Applications for FISA warrants, [James] Comey said, are often thicker than his wrists, and that thickness represents all the work Justice Department attorneys and FBI agents have to do to convince a judge that such surveillance is appropriate in an investigation.
The government’s application for the surveillance order targeting Page included a lengthy declaration that laid out investigators’ basis for believing that Page was an agent of the Russian government and knowingly engaged in clandestine intelligence activities on behalf of Moscow, officials said.
The applications are "often thicker than his wrists," the establishment god was reported to have said. This same company line rang out from MSNBC on a regular basis.
Even back in the fall of 2016, the FBI had known about Page's background with the CIA. Despite this fact, the Post was now reporting exciting facts:
Back in October 2016, there had been "probable cause to believe Page was acting as an agent of Russia," unnamed officials had now said. Also, the FBI had believed at that time "that Page knowingly engaged in clandestine intelligence activities on behalf of Moscow," according to these unnamed officials.
Who knows? The FBI may even have believed such things back in 2016. After all, a person can be a CIA source and a Russkie spy at the same time.
That said, the FBI was aware of the fuller story involving Page and the CIA. But these exciting statements now appeared in the Post without any mention of same.
That night, on The One True Liberal Channel, it was "former Rhodes scholar gone wild." An unnamed cable news TV star went on and on, then on and on, about these new revelations.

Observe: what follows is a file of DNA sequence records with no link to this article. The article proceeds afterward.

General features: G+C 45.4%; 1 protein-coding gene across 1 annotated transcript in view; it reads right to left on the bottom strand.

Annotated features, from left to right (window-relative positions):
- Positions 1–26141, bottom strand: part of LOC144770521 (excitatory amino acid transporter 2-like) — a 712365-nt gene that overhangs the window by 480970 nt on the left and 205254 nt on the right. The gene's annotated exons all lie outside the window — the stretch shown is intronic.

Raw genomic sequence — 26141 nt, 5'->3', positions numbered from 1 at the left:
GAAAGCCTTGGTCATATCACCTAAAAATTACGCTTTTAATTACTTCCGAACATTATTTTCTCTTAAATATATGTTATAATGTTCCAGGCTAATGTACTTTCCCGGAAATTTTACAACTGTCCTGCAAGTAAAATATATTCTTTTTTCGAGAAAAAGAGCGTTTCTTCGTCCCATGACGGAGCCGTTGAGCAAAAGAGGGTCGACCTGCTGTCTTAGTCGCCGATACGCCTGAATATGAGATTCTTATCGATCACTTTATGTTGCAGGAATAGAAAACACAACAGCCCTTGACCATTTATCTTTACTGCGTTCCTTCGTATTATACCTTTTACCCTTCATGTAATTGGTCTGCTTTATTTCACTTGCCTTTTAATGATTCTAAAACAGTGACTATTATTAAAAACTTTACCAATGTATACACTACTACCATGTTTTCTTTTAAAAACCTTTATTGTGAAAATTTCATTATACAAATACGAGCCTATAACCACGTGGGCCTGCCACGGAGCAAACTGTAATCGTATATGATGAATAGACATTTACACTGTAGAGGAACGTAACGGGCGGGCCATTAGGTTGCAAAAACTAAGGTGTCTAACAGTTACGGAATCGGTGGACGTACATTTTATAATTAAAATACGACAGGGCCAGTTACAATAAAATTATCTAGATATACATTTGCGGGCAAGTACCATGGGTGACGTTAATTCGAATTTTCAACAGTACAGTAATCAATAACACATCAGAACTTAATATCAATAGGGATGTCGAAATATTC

On April 3, this unnamed star had already declared that Page had been "successfully recruited" by Russkie spies back in 2013. On this new occasion, she continued to mix her slippery "successfully recruited" formulation with fleeting references to the established fact that Page had been declared an "unwitting" target of those Russkies spies at that time.
Our favorite star seemed to be trying to keep her blend of insinuations and fact within the realm of what can be defended as "technical accuracy." Eventually though, interviewing one of the Post reporters, our favorite star told us this:
MADDOW (4/11/17): In that  case, [Page] was described as essentially an unwitting target of those Russian spies. But what you guys are reporting tonight, I'll just quote here: “The government's application for the surveillance order targeting Page included a lengthy declaration that laid out the basis for believing he was an agent of the Russian government and that he knowingly engaged in clandestine intelligence activities on behalf of Moscow.”The unnamed star accurately quoted the Post's front-page report. The Post reporter then went into the song and dance about how meticulous those FISA applications are.